Author Topic: String theory?  (Read 1126 times)

Offline Bewilderbeast

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Re: String theory?
« Reply #15 on: Feb 03, 2017, 10:13:07 AM »
I have no idea about String Theory, I was hoping someone here might!

I do think though itís probably one of those things that makes more sense when you understand what went before it and what itís trying to overturn or react to.
This book by Bill Bryson (A Short History of Nearly Everything) is supposed to be great (not yet read it but have heard great things) for introducing the major theories about life, the universe and everything that String Theory is reacting to but in a more accessible way than diving into say diving into Stephen Hawkingís Brief History of Time (also on my list once I have read the Bill Bryson!). That said I think there is nothing wrong with diving into the major books intended for people with some background in the area, they are just stacks of paper with words in after all and sometimes some of those words stick, give it a whirl!
The Bill Bryson book:
https://en.wikipedia.org/wiki/A_Short_History_of_Nearly_Everything

If you are interested in Philosophy at all, I have read and recommend this book by Jostein Gaarder!
https://en.wikipedia.org/wiki/Sophie's_World
Itís aimed at teenagers (the philosophy it tells you about is kind of set in a mildly annoying story) but I read it in my mid-thirties and I couldnít believe no one had told me about this stuff. I ended up doing a BA degree in Philosophy as a mature student, something I thought would never happen because despite doing OK with my GCSEís (apart from Maths which I only got when I did a course later as an adult) I totally failed all my A Levels due to depression. I did then much later do an A Level in Psychology as an evening course so that helped, but now I think I would have to do an access course to get on. Anyway I loved it and it went really well so I then did an MA. That was very hard because I was working full time and studying and attending lectures in the evening and weekend but I got through that. I then got a scholarship to a PhD which I am completing now and I canít believe Iím here frankly. Academia is a very strange place, itís full of people who got things right all along, who never failed anything and long term itís not really somewhere Iím happy.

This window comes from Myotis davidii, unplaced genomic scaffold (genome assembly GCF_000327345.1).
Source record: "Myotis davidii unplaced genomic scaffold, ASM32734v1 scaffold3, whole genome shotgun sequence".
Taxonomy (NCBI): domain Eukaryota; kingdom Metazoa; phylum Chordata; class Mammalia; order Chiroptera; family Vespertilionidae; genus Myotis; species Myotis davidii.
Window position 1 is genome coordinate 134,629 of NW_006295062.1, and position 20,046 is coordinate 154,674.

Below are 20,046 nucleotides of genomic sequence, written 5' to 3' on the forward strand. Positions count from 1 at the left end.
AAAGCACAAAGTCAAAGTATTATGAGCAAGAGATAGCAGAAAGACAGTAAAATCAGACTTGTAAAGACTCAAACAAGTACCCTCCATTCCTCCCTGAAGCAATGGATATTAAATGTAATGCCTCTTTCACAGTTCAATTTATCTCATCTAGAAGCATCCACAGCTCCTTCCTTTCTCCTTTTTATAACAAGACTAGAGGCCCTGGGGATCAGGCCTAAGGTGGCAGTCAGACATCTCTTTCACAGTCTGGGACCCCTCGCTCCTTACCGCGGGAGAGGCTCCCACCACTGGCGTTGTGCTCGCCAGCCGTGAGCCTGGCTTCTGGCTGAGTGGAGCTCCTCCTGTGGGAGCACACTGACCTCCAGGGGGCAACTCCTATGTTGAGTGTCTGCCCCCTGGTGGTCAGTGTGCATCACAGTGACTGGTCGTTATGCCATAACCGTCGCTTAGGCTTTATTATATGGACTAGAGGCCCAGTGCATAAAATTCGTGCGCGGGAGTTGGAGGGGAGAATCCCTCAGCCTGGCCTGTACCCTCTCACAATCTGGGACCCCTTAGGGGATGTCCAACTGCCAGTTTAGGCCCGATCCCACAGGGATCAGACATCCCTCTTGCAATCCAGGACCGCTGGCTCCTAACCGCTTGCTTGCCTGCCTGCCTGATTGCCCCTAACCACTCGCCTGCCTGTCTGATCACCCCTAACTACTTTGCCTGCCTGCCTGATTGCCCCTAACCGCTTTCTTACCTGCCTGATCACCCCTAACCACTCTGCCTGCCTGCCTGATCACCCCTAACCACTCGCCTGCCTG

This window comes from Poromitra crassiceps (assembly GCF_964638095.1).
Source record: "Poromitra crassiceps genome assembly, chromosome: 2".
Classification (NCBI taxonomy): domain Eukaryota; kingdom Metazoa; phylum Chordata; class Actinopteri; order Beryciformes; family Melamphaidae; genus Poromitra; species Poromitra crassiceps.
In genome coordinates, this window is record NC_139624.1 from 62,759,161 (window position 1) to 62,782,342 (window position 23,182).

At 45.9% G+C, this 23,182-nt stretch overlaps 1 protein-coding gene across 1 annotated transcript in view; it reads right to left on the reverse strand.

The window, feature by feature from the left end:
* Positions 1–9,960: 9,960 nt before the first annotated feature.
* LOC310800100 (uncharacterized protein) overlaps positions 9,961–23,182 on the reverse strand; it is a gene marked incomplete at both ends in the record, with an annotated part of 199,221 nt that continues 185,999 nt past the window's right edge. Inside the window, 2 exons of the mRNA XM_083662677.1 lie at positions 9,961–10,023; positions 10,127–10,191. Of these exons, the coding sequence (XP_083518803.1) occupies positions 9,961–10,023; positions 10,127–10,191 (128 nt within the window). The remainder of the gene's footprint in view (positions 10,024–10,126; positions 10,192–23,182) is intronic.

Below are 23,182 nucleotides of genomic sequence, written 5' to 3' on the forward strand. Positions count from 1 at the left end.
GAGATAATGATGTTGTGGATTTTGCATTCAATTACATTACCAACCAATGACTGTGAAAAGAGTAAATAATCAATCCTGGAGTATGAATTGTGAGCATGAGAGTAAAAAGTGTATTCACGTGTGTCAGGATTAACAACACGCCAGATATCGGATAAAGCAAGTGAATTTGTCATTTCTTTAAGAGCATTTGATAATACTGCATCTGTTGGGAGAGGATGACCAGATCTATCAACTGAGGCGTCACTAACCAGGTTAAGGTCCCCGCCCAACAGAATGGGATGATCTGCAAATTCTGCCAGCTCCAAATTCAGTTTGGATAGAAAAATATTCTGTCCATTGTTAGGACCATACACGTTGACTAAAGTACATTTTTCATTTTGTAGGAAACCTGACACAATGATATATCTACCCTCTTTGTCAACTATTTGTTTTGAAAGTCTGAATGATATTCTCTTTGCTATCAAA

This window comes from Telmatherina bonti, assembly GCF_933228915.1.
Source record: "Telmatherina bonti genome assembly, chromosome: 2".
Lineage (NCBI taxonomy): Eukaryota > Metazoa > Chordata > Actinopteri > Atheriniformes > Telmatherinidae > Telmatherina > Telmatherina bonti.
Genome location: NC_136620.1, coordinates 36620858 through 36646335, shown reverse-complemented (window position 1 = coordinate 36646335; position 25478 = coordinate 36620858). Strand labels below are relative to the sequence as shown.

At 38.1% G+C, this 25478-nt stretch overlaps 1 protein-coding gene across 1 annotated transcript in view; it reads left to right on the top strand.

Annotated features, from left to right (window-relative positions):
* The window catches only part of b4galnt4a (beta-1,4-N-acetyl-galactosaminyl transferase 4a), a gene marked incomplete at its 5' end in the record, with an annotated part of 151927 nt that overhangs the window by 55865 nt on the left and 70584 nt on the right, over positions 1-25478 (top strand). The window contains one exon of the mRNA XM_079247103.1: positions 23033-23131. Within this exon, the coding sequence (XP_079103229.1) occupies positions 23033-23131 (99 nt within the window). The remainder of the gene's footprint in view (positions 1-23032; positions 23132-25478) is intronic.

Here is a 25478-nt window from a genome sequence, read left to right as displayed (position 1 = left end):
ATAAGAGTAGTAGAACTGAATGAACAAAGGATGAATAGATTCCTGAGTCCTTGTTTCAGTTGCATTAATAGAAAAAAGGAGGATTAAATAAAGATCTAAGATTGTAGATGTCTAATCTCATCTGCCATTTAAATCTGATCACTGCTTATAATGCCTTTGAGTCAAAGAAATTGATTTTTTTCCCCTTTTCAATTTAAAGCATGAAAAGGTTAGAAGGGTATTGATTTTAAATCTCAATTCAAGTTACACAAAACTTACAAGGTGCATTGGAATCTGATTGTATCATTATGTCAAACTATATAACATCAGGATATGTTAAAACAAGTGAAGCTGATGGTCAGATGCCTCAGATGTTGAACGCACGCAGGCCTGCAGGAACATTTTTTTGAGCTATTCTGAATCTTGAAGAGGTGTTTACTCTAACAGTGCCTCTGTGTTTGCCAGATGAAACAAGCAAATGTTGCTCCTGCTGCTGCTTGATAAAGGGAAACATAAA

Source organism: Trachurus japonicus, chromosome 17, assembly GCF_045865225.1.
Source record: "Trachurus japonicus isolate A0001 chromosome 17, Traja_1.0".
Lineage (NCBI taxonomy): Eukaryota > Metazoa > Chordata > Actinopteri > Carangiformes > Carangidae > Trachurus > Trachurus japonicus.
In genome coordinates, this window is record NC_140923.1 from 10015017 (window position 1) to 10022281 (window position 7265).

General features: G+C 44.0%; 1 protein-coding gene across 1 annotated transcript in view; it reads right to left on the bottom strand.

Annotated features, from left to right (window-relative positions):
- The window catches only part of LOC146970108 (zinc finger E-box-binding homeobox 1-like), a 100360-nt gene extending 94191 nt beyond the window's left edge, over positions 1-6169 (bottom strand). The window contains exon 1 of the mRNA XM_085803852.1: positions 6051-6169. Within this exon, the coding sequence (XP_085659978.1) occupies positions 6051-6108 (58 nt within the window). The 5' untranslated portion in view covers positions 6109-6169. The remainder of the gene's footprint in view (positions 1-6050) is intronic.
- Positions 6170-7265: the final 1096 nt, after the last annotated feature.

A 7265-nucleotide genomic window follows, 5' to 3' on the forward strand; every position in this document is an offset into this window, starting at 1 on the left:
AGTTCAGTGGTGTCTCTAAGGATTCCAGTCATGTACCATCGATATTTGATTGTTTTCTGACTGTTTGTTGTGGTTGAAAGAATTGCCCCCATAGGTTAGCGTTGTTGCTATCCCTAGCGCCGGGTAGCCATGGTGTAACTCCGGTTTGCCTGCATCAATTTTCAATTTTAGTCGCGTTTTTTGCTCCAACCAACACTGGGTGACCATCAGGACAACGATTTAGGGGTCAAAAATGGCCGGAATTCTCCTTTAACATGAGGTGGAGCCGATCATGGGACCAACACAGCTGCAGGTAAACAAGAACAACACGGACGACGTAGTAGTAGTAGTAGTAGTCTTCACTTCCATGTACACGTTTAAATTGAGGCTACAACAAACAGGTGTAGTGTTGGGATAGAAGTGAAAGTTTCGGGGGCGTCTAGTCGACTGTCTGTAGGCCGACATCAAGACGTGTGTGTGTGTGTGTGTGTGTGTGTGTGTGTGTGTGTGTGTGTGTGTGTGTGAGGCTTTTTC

But what Iím trying to say is Iíd encourage anyone to try and find out more about something they are interested in and attack even those big scary books. Loads of these big intimidating books come with really helpful study guides anyway so give them a go. Itís not wrong if you a read a bit and donít understand, sometimes it means looking something up, something it means having good hard annoying think, sometimes it means carrying on anyway because later it becomes clear but that gap and making the leap in understanding is a very important part of the process. Sometimes though you just have to throw it on the floor and walk away and then later, (sometimes days sometimes years later) itís like your brain has carried on chewing it over and it make sense now. There is no one who reads these things straight through and gets them first time although practice makes it look like that from the outside. Itís not necessarily about finding better ways to put things either (although finding the problem put in someone elseís words can really help) itís just that these are big ideas and they canít always be swallowed whole. Good luck and enjoy!

Offline valerie

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Re: String theory?
« Reply #16 on: Feb 20, 2017, 01:11:44 PM »
All objects in our universe are composed of vibrating filaments, strings, and membranes of energy.
String theory attempts to reconcile general relativity  with quantum physics.

THis can be considered as Spiritual Science.
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